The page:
3. This is the tricky part so pay attention. Where going to take this dough and make it into long logs. And from these logs you’ll slice off individual rounds that’ll bake up into the chocolate cookies. Got it?
First, let me say that Joanne makes these logs with a diameter of about 2.5 inches. That’s a pretty big cookie—and a fine cookie size, actually. But when I bake these, I am typically taking them to a party or something, and I find that smaller bite-sized cookies are better suited for partytime. That said … once the dough is firm, I split the dough into three or four equal piles. Place one pile onto a half-sheet-sized piece of parchment paper or waxed paper. With your hands, shape it into a log of about 1 or 1.5 inches in diameter. Roll the paper around the log a bit and roll it along the counter to make it a bit smoother, trying to get the air bubbles out (you can see them through the paper). Repeat with the remaining piles of dough, and then place the rolled dough into the refrigerator for 2 hours. You might find it helpful to reroll the logs a few times during the 2 hours so keep that log shape.
4. Preheat the oven to 325 and position a rack smack-dab in the middle. Prepare a couple of half-sheet pans with parchment paper. Remove a log from the fridge and unwrap. You might want to trim off both ends of the log so they are flat. Then slice the log into 1/4-inch thick rounds. With a 1 or 1.5 inch log, you’ll end up with about 30-35 slices. Place the slices onto the parchment paper about an inch apart. I can fit one whole log’s worth of cookies onto one sheet.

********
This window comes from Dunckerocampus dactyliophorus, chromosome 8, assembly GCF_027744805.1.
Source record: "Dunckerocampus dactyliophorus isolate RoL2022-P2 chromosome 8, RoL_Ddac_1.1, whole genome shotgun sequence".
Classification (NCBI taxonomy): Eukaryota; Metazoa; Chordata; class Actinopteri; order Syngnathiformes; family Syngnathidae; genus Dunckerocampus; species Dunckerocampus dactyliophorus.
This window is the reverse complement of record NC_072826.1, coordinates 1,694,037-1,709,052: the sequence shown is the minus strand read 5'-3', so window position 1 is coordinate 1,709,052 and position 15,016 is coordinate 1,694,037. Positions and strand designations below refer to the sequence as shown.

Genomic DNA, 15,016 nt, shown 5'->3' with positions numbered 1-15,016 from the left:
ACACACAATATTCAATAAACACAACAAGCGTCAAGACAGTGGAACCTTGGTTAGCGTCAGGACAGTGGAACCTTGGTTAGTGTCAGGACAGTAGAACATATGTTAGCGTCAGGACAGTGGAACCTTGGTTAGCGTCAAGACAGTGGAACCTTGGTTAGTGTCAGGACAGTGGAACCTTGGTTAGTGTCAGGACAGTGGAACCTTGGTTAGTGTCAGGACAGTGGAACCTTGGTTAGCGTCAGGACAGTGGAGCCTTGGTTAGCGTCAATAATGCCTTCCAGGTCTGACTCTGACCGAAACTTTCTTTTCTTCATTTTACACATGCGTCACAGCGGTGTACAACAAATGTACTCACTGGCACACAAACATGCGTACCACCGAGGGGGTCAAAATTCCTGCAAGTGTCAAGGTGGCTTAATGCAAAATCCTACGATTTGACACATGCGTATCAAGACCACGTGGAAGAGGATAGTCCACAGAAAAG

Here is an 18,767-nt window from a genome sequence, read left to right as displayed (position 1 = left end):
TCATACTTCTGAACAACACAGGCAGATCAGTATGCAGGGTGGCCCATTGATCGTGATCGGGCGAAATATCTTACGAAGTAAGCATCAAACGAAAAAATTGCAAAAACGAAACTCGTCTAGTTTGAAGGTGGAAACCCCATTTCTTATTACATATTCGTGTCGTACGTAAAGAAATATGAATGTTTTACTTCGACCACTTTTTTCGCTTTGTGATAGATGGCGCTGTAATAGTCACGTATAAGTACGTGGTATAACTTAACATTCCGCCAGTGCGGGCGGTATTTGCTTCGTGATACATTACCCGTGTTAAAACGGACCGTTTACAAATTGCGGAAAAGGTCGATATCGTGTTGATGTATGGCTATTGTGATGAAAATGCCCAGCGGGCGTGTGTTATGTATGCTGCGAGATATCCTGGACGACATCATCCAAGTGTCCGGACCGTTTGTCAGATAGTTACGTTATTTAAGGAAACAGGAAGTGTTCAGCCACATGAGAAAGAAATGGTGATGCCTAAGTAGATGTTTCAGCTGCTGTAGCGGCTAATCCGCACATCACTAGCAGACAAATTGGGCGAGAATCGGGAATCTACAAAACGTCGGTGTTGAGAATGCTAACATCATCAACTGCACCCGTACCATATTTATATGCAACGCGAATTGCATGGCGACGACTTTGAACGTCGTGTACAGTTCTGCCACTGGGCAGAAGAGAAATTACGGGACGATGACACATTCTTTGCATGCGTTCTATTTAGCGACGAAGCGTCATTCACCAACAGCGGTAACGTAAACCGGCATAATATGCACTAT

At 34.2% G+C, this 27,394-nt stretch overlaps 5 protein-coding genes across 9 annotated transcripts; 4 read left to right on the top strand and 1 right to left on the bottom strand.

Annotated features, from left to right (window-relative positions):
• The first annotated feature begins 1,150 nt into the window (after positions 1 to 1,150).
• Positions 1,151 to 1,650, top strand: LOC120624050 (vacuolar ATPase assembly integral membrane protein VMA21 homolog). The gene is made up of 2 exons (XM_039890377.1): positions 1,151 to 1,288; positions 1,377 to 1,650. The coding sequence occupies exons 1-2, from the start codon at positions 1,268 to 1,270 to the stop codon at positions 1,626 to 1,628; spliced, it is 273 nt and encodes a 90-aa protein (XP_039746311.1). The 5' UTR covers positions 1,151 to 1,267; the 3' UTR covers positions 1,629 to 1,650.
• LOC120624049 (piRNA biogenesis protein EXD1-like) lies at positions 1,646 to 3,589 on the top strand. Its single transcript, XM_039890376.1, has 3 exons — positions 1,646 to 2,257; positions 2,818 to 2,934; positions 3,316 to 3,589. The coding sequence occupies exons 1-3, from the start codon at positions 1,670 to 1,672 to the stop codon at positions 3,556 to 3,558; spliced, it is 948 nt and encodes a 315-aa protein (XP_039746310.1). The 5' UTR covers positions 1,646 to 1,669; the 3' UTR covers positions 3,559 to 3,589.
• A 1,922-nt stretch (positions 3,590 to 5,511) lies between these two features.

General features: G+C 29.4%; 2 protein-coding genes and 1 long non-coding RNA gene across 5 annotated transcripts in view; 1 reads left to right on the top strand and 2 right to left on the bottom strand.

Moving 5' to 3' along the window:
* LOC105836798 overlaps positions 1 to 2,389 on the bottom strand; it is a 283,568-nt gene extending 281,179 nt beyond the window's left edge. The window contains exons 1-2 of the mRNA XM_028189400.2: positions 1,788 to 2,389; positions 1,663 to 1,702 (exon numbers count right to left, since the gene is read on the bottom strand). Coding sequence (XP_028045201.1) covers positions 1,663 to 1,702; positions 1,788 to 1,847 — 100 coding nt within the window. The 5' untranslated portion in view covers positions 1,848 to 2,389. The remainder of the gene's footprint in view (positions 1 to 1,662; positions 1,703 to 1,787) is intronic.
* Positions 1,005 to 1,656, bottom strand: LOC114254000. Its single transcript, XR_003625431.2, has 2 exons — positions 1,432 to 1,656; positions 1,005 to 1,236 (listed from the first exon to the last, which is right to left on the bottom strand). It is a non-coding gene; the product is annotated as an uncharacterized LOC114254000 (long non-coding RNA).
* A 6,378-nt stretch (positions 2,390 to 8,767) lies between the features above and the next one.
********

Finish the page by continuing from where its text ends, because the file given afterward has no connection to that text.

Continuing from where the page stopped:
5. Pop them in the oven. For Joanne’s 2.5 inch cookies, they bake about 20-25 minutes. These smaller cookies will be done in 18 minutes. They’ll just be firm to the touch. Remove from the oven and let cool for about 5 minutes, then put them onto cooling racks. Chocolate cookies: Done.
Cream Filling Ingredients and Recipe
- 1/2 cup (1 stick) unsalted butter, softened
- 230 g confectioner’s sugar
- 1 tsp vanilla extract
- 1 tbsp milk
- pinch of kosher salt
- suggested additions: 1/2 tsp peppermint extract for Mint Oreos; a shot of bourbon for Derby Oreos (omit milk)
This is awesome and easy to do while your cookies are hangin’ out and cooling.
1. Remember that stand mixer? Wash out the bowl, give it a dry, attach the paddle to the mixer and then beat the butter on low for about 30 seconds. You want it to be smooth.
2. Carefully add the confectioner’s sugar (you don’t want to make a cloud of it!) and the vanilla and beat until it’s perfectly smooth. Add the milk and salt and beat yet again until smooth. At some point the concoction will go from a butter yellow color to a whitish, and it’ll be stiff. You’re done!
Note about adding bourbon: I made two batches with bourbon. The first I included the milk and the filling was too soft. The second batch sans milk was much better. You need about a shot’s worth of liquor in order for the flavor to be apparent.